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Sweeping Water Protections Upheld in New Mexico Appeals Court

No Adverse Affect From Rule First Proposed by WildEarth Guardians

Santa Fe, NM –A final legal challenge of New Mexico’s historic Outstanding waters designation has been dismissed by the court of appeals of the state. The court determined that the New Mexico Cattle Growers’ Association failed to show any harm from the designation of over 700 miles of streams in the state’s Wilderness areas. With the highest degree of protection under the Clean water Act, the streams cannot be polluted and Cattle Growers’ claimed this would drive them from federal wilderness areas, but failed to show evidence of this result anywhere in the U.S.

“New Mexico’s water future is uncertain and protecting it as the state did in 2010 takes precedent in our vulnerable watersheds.” Said Bryan Bird, Program Director for WildEarth Guardians. “Now that the Cattle Growers’ legal challenge has been dismissed, the state and federal government can move on ensuring clean water for generations.”

With the support of thousands of New Mexicans, six cities on the Rio Grande, a handful of dedicated conservation organizations and Governor Richardson the state gave sweeping protection in 2010 to over 700 miles of 199 perennial rivers and streams, 29 lakes, and approximately 6,000 acres of wetlands. Despite a three-year public process, extraordinary in its scope of citizen outreach, the New Mexico Cattle Growers’ forced the state and conservation groups to spend scarce funds defending a common sense environmental regulation.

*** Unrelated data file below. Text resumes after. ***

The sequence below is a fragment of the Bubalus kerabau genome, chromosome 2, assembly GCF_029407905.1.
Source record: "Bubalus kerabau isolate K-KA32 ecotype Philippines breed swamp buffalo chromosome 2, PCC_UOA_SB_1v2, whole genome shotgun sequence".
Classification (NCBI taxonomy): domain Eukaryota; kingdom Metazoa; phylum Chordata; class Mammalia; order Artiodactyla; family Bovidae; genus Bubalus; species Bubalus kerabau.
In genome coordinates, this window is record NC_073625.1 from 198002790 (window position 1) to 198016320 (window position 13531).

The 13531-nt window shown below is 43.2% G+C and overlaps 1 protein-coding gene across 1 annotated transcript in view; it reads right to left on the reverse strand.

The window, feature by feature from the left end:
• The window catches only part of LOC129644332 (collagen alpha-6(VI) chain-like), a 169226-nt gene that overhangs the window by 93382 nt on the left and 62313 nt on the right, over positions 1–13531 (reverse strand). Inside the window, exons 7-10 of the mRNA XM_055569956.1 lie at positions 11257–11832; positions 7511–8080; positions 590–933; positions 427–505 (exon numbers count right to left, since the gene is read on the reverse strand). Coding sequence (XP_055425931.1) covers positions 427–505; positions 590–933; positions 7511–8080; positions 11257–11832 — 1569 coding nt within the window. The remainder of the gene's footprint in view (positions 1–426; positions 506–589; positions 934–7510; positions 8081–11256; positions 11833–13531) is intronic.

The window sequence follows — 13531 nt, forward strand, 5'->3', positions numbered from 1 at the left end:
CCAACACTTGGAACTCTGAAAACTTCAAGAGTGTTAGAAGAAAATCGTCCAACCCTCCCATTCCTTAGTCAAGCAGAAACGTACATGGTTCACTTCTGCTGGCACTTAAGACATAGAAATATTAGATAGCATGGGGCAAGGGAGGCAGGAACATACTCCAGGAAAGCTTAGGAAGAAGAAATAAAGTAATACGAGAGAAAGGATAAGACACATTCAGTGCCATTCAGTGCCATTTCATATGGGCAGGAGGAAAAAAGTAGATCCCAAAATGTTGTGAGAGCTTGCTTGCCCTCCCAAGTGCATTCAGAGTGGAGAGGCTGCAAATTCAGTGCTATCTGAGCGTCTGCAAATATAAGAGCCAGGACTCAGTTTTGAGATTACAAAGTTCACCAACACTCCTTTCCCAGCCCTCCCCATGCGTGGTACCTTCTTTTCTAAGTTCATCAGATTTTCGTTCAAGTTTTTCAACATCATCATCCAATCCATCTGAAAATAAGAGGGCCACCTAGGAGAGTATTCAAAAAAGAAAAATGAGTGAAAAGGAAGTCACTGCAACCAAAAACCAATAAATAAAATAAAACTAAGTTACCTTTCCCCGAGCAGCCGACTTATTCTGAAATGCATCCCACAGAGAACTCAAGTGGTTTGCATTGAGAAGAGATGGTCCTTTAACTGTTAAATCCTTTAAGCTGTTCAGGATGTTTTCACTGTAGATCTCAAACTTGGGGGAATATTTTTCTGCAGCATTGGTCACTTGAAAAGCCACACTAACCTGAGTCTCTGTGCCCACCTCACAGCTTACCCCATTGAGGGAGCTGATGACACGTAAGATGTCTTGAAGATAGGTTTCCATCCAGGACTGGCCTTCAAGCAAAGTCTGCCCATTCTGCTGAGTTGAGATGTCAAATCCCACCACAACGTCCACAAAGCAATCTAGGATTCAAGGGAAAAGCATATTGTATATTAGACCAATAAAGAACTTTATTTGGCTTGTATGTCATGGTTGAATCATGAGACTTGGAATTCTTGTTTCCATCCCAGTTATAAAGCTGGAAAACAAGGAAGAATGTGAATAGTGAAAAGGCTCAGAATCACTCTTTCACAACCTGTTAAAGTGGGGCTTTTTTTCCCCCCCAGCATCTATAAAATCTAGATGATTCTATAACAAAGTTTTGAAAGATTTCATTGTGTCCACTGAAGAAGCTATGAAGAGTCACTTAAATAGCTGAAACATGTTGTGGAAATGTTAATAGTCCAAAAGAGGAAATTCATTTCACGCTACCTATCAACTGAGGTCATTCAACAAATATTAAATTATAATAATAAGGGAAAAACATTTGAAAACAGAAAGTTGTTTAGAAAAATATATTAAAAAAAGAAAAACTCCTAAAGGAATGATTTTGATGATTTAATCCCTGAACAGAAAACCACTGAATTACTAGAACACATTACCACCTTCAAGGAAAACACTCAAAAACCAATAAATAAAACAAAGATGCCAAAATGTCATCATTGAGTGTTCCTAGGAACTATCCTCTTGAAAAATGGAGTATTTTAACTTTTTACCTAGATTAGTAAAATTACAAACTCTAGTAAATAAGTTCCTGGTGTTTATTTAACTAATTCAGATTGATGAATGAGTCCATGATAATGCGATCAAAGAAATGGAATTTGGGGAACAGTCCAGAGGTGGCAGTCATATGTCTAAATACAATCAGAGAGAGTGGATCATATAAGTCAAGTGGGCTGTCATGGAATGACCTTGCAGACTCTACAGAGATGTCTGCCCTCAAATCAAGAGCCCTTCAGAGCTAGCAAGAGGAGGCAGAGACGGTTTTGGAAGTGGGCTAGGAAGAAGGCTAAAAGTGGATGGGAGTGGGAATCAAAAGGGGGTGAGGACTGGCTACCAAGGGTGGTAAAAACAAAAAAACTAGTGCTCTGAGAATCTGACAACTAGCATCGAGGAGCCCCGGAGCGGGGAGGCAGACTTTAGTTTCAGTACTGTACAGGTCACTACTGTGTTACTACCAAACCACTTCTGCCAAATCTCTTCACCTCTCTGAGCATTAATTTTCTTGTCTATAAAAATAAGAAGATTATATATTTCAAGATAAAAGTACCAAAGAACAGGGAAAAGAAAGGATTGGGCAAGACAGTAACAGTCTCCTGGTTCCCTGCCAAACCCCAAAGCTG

“We are reassured that the Cattle Growers’ couldn’t deny citizens the clean water they loudly called for.” Said Bird. “The courts have spoken strongly in favor of the greatest good for the greatest number of New Mexicans and against a narrow interest which has enjoyed special treatment for too long.”

Opposition to the designation came from the New Mexico Cattle Growers’ Association at every turn, which even tried to stop the public hearings with an earlier court order, later overturned by the state supreme court. Despite an explicit exemption for existing operations, the Cattle Growers’ continue to be against this common sense, clean water protection. In New Mexico, there are close to 1.6 million acres of undeveloped, roadless forestlands and nearly 1.4 million acres of U.S. Forest Service Wilderness. These forests are often found in watersheds of major municipalities like Santa Fe and Las Vegas and provide unpolluted water to all.


 

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